DNR takes over Minnesota wolf population

The Minnesota Department of Natural Resources once again is managing the state's wolf population with the federal government's decision this week to remove gray wolves from the federal endangered species list.

In this Feb. 10, 2006 file photo released by Michigan Technological University, a pack of gray wolves is shown on Isle Royale National Park in northern Michigan. Wolves in parts of the Northern Rockies and the Great Lakes region are coming off the endangered species list, but several prior attempts to remove protections for the predators have been rejected by judges and new legal challenges are certain. (AP Photo/Michigan Technological University, John Vucetich)

The Minnesota Department of Natural Resources once again is managing the state's wolf population with the federal government's decision this week to remove gray wolves from the federal endangered species list.

The ruling, which took effect Monday, gives owners of livestock and other domestic animals more options for dealing with problem wolves.

The DNR initially resumed control of managing Minnesota wolves, which are part of the Great Lakes population, in March 2007. But a federal court ruling last September reinstated wolves as threatened.

The U.S Fish and Wildlife Service, after re-examining its legal authority, announced Monday it was removing wolves from the endangered list.

The population exceeds recovery goals, the service said, but even in the Great Lakes region, environmental and animal rights groups say there are not enough wolves and have notified the federal government they'll file a lawsuit over the issue, The Associated Press reported.


It's a tactic that's proven successful in the past. But until the courts rule otherwise, wolf management again is in the state's hands.

"After the initial 18 months of state wolf management, Minnesota demonstrated the effectiveness of ensuring long-term survival of the wolf in Minnesota and resolving conflicts between wolves and humans," said Dave Schad, DNR Fish and Wildlife Division director. "Wolf recovery is a great conservation success story."

About the plan

Minnesota's wolf management plan is designed to protect wolves and monitor their population while giving owners of livestock and domestic pets more protection from wolf depredation. It splits the state into two management zones, with more protective regulations in the northern third of Minnesota, which is considered the wolf's core range.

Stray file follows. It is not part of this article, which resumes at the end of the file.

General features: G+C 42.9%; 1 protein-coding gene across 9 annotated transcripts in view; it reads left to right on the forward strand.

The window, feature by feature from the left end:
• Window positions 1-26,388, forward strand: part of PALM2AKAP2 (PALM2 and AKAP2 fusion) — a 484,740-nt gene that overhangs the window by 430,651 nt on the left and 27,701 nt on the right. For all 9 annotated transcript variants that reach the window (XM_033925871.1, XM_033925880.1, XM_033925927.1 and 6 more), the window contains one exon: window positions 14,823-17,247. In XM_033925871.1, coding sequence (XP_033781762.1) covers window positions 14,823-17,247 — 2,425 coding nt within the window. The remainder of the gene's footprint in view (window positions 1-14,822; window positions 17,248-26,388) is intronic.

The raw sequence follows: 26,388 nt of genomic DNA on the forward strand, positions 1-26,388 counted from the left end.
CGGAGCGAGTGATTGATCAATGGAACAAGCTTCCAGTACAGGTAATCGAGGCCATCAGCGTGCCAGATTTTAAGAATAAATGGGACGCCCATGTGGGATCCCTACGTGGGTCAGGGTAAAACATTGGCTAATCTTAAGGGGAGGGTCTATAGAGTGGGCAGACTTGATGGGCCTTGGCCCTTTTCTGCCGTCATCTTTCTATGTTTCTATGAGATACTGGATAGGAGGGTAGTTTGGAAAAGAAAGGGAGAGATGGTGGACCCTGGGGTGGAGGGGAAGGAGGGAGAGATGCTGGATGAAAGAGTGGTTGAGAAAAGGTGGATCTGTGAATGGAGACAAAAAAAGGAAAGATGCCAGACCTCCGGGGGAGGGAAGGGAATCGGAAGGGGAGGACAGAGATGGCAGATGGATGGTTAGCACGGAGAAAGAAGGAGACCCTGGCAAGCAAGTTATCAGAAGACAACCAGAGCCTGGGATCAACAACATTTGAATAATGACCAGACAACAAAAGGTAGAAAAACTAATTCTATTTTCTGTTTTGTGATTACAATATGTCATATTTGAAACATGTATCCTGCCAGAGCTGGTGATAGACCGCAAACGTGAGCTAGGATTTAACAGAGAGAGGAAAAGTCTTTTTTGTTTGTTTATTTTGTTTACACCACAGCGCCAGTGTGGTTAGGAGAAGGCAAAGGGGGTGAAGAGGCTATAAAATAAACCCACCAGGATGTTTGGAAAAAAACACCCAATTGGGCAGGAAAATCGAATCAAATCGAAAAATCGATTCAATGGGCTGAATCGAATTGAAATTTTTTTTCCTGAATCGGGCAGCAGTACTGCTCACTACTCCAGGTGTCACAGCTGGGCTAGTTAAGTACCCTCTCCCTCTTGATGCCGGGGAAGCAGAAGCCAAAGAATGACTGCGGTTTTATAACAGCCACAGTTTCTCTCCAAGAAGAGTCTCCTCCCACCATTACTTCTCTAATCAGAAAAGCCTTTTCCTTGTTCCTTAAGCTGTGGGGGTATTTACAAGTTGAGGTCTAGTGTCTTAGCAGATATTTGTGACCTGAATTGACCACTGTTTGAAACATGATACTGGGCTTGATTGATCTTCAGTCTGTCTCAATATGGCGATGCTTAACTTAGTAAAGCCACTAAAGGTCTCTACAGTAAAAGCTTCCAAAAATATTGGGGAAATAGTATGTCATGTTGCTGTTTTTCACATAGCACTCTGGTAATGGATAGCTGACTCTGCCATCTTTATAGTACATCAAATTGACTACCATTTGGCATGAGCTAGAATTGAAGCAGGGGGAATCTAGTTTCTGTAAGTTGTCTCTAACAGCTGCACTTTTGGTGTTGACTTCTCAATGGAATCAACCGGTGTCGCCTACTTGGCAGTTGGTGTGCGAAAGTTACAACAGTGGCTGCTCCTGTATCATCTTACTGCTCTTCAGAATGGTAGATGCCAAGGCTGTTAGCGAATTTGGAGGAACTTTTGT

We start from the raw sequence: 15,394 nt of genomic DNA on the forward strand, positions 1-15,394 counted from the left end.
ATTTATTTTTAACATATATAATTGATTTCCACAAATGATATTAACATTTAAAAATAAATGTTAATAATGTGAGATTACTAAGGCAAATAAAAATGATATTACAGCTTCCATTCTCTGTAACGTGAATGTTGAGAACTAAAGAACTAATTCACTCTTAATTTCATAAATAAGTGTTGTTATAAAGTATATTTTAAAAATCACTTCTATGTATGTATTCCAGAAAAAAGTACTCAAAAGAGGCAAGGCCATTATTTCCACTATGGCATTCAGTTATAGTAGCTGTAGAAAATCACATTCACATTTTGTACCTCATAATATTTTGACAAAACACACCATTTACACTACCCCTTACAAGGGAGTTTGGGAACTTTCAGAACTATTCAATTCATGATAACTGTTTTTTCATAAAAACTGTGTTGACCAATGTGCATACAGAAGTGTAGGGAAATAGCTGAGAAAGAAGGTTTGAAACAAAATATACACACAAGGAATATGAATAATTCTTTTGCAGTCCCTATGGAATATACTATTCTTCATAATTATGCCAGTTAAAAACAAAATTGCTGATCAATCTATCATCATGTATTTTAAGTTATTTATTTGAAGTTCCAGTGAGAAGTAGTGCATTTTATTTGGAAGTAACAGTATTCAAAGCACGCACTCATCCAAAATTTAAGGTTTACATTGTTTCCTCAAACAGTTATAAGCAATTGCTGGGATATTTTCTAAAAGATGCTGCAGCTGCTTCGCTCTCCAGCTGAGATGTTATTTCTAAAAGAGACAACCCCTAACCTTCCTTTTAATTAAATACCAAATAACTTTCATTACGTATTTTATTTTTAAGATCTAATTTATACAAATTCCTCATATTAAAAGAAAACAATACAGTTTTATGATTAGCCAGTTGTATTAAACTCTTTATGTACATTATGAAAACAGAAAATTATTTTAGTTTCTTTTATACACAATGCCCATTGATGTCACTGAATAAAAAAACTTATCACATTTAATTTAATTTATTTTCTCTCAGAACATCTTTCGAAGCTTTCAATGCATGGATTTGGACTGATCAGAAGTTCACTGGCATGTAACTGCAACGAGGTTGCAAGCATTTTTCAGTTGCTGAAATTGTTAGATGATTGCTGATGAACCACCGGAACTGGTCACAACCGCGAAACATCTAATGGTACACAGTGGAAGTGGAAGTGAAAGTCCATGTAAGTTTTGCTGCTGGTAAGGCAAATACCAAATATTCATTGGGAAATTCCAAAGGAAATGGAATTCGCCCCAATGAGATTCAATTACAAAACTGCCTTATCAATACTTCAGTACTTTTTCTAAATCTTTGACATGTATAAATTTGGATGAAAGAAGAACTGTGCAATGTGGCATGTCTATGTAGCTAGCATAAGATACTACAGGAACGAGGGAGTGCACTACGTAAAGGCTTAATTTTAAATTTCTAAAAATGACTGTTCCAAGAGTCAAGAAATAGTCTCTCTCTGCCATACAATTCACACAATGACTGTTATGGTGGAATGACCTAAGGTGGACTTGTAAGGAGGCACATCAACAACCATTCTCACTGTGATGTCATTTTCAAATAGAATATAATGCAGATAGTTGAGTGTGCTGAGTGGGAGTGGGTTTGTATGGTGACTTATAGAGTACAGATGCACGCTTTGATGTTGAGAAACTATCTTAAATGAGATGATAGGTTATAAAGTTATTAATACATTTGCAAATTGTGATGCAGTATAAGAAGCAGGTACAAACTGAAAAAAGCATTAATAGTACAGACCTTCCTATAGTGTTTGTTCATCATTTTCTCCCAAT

The dividing line is state Highway 310 north of Roseau, Minn., and state Highway 89 south of Roseau. The more protective regulations fall on the east side of that line.

"The major change with state management is that it allows individuals to directly protect their animals from wolf depredation, subject to certain restrictions," said Dan Stark, DNR wolf management specialist.

"In addition, the state-certified gray wolf predator control program will be available to individuals as another option to deal with livestock depredation."

Minnesota's management plan establishes a minimum population of 1,600 wolves to ensure long-term wolf survival. The state's wolf population, estimated at fewer than 750 animals in the 1950s, has stabilized at about 3,000 wolves. Under state law, no public hunting or trapping seasons on wolves is allowed for at least five years after delisting.


Federal law also requires Fish and Wildlife Service to monitor wolves in Minnesota for five years after delisting to ensure recovery continues.

Protect property

Similar to federal regulations, the state plan allows anyone to take a wolf to defend human life. Pet owners also may shoot or destroy a gray wolf posing an immediate threat on any property as long as the owner is supervising the pet.

Owners of livestock, guard animals or domestic animals may shoot or destroy wolves that pose an immediate threat to their animals on property they own or lease, in accordance with local statutes. Immediate threat means the observed behavior of a gray wolf in the act of stalking, attacking or killing livestock, a guard animal or a domestic pet under the supervision of the owner

In the southern two-thirds of the state (Zone B), a person may shoot a gray wolf at any time to protect livestock, domestic animals or pets on land they own, lease or manage.

Regardless of location, a person shooting or destroying a gray wolf must protect all evidence, report the incident to a DNR conservation officer within 48 hours and surrender the wolf carcass.

Unlike federal regulations, state regulations allow harassment of wolves that come within 500 yards of people, buildings, livestock or domestic pets. Activities that discourage wolves from contacting people and domestic animals are allowed, but wolves cannot be attracted or searched out, and harassment cannot cause physical harm.

To ensure a seamless transition from federal to state wolf management and to address immediate conflicts between wolves and livestock, the long-standing wolf depredation control program managed by the U.S. Department of Agriculture's Wildlife Services office in Grand Rapids, Minn., will continue under a cooperative agreement with the DNR.


On the Web:

Additional details as well as the complete wolf management plan, zone maps, population survey information and frequently asked questions are available online at .

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